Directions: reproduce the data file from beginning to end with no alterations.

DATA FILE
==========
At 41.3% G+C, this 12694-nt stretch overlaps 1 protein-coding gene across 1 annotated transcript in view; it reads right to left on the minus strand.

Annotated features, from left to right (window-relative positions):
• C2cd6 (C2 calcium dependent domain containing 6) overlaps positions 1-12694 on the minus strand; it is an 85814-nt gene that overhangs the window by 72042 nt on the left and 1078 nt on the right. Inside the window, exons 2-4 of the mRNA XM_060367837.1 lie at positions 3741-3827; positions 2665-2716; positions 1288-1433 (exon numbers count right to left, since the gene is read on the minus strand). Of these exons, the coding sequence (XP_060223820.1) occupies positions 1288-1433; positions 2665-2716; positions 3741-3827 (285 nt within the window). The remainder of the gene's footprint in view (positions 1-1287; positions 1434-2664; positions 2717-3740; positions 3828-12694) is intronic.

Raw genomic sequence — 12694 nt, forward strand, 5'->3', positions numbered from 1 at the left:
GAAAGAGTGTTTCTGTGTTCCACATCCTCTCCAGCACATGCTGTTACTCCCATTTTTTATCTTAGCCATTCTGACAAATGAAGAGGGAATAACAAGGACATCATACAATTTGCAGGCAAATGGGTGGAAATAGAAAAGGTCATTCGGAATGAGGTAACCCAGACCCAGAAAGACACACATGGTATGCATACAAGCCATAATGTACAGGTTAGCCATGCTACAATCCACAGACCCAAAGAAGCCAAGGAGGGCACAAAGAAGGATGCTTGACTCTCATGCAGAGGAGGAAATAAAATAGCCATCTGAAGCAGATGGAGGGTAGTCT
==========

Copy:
At 41.3% G+C, this 12694-nt stretch overlaps 1 protein-coding gene across 1 annotated transcript in view; it reads right to left on the minus strand.

Annotated features, from left to right (window-relative positions):
• C2cd6 (C2 calcium dependent domain containing 6) overlaps positions 1-12694 on the minus strand; it is an 85814-nt gene that overhangs the window by 72042 nt on the left and 1078 nt on the right. Inside the window, exons 2-4 of the mRNA XM_060367837.1 lie at positions 3741-3827; positions 2665-2716; positions 1288-1433 (exon numbers count right to left, since the gene is read on the minus strand). Of these exons, the coding sequence (XP_060223820.1) occupies positions 1288-1433; positions 2665-2716; positions 3741-3827 (285 nt within the window). The remainder of the gene's footprint in view (positions 1-1287; positions 1434-2664; positions 2717-3740; positions 3828-12694) is intronic.

Raw genomic sequence — 12694 nt, forward strand, 5'->3', positions numbered from 1 at the left:
GAAAGAGTGTTTCTGTGTTCCACATCCTCTCCAGCACATGCTGTTACTCCCATTTTTTATCTTAGCCATTCTGACAAATGAAGAGGGAATAACAAGGACATCATACAATTTGCAGGCAAATGGGTGGAAATAGAAAAGGTCATTCGGAATGAGGTAACCCAGACCCAGAAAGACACACATGGTATGCATACAAGCCATAATGTACAGGTTAGCCATGCTACAATCCACAGACCCAAAGAAGCCAAGGAGGGCACAAAGAAGGATGCTTGACTCTCATGCAGAGGAGGAAATAAAATAGCCATCTGAAGCAGATGGAGGGTAGTCT